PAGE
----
If there was ever any doubt that pizza has truly become an all-American treat, it was surely put to rest with Pizzagate this week, when New York Cityâ€™s new mayor Bill de Blasio provoked screams of outrage when he attacked a gooey pie at a Gotham pizzeria with – the horror – a knife and fork.Â â€œBlasphemy! No one would ever do such a thing in Italy,â€ the angry hordes shrieked.
Actually, thatâ€™s not really true.Â In New York City, yes, pizza is mostly walking-around food, dispensed from street-corner shops where itâ€™s sold by the large slice, perched on a small white paper plate and, usually, a sheet of foil. It makes sense to pick it up by the crust, fold it lengthwise and start munching from the pointy end while youâ€™re on the go.
But in Italy, as any observant traveler knows, serious pizza is sit-down restaurant food, and the original pizza margherita, the signature pie of Naples with its Italian-flag colors of red sauce, white cheese and green basil, is too soupy to eat out of hand unless you plan to wear it. Knife and fork give it proper respect. Fingers are best reserved for street-food pizza. So letâ€™s give de Blasio some slack. Heâ€™s got enough on his plate with governing the Big Apple. Let him fork his pizza if he wants to. The point here is that pizza is not snooty classical cuisine that must abide by rules set down by 19th century masters. Itâ€™s one of the worldâ€™s great comfort foods, and just about every community remakes it to its own delight. New Yorkers love that giant, foldable, hand-on slice. In New Haven they top it with clams. Philly loves cheesy pies, Chicago reveres the deep-dish â€œcasserole,â€ and St. Louis makes it weird with a square-cut pie topped with a bland yellow-and-white cheese blend called Provel. Even Louisville has a signature pie, the piled-high disk that Impellizzeri’s, Wickâ€™s and Cliftonâ€™s made famous.
Meanwhile, Detroitâ€™s pizza has gone almost without notice – until recently, that is. Loui Loui’s Authentic Detroit Style Pizza attracted an instant following last year in the old Ferd Grisantiâ€™s space (10212 Taylorsville Road, 502.266.7599).Â Now Jetâ€™s, a Detroit suburban chain, has boomed into the region with four Louisville locations and more in Lexington and Northern Kentucky. Jetâ€™s shops are small, light and bright, decked out with shiny white, green and red tiles and quick counter service. The pies are right-on the Detroit style: white bread crusts about the thickness of Texas toast, baked until crispy-crusted in small rectangular pans allegedly based on auto-parts pans used in the Motor Cityâ€™s auto factories. Pricing is affordable, from $5.99 for a six-square lunch pie to $25 (plus toppings) for a 30-slice party tray; and yes, you may order a thin, round New York-style pizza too, plus subs, wings, salads and more. Itâ€™s really worth trying the Detroit pie, though, and even the â€œsmallâ€ lunch pizza offers six hefty squares. We enjoyed two: one with fennel-scented sausage, the other with mushrooms and onions,Â plus a shared Greek salad ($4.99), a cola and iced tea, all for just $21.67, with the change from $25 going to the tip jar.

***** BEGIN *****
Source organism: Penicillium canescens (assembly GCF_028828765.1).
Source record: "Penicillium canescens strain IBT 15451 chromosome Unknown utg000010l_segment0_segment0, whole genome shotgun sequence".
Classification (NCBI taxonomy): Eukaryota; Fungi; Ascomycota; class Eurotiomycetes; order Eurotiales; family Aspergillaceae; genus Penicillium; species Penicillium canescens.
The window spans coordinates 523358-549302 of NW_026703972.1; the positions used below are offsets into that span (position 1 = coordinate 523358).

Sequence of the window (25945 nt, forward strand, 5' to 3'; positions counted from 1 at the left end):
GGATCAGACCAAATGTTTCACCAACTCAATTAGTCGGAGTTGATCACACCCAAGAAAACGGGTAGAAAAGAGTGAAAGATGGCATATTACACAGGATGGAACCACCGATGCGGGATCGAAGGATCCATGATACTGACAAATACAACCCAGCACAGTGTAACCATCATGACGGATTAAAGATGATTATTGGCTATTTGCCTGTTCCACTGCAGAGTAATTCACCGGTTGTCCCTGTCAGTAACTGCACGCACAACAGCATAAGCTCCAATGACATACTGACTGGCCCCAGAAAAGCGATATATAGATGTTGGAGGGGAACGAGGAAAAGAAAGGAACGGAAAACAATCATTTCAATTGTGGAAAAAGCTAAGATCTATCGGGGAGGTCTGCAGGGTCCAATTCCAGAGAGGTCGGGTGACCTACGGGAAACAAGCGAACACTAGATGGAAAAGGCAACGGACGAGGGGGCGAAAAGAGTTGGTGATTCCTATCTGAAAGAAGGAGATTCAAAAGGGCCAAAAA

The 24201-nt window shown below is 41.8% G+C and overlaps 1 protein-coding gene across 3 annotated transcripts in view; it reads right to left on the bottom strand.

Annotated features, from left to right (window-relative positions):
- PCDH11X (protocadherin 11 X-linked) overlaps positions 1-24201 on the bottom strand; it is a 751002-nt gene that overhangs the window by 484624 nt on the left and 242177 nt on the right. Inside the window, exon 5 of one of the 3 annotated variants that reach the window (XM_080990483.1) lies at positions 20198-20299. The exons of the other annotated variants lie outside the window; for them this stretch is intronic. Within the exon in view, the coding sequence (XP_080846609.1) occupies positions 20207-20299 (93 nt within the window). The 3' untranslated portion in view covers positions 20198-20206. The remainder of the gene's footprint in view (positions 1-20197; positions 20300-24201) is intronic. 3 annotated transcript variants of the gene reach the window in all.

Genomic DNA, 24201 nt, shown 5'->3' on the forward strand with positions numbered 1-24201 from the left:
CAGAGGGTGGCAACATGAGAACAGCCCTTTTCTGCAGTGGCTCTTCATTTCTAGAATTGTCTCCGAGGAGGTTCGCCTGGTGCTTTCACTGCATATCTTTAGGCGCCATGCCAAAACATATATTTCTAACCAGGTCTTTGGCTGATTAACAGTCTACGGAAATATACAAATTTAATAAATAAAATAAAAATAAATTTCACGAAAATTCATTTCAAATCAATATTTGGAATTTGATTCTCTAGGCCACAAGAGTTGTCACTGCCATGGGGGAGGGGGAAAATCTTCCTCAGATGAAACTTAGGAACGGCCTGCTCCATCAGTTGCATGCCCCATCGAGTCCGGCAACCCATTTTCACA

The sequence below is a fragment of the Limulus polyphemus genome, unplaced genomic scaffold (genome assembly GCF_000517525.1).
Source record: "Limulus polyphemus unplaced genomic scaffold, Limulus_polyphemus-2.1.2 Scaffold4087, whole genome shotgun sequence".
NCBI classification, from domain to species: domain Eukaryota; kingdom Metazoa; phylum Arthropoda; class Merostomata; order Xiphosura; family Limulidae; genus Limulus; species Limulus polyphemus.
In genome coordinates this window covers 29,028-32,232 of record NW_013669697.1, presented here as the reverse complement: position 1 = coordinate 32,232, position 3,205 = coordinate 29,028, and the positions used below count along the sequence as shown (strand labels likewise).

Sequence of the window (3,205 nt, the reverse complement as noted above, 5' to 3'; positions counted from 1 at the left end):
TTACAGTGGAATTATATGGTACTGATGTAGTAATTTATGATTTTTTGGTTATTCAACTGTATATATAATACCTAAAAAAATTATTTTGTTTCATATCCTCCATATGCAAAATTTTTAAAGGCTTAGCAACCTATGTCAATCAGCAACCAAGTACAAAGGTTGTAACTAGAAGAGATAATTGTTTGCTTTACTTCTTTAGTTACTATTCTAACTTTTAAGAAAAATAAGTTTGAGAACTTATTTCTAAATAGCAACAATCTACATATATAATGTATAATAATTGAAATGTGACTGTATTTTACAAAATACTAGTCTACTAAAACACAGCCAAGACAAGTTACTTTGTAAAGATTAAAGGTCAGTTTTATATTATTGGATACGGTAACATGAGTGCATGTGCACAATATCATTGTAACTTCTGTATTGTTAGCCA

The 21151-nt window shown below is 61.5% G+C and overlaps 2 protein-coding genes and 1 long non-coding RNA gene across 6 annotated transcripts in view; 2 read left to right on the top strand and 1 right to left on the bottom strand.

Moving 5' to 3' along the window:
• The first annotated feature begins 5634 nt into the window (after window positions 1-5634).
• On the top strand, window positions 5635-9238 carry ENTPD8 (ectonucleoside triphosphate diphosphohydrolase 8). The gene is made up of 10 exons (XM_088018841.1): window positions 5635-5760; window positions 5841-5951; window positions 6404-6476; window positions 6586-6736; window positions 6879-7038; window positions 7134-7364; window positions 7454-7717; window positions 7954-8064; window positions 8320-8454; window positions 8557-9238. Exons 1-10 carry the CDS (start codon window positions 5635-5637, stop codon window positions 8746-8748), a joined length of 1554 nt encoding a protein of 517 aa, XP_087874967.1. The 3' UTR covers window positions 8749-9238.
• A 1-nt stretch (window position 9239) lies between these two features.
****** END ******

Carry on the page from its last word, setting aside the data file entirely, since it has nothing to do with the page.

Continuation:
Jetâ€™s Pizza 3624-A S. Hurstbourne Parkway, 491-1700. Other locations: 101 S. Hubbards Lane, 895-4655; 235 Blankenbaker Parkway, 502.244.4440, and 6523 Bardstown Rd, 502.239.0000.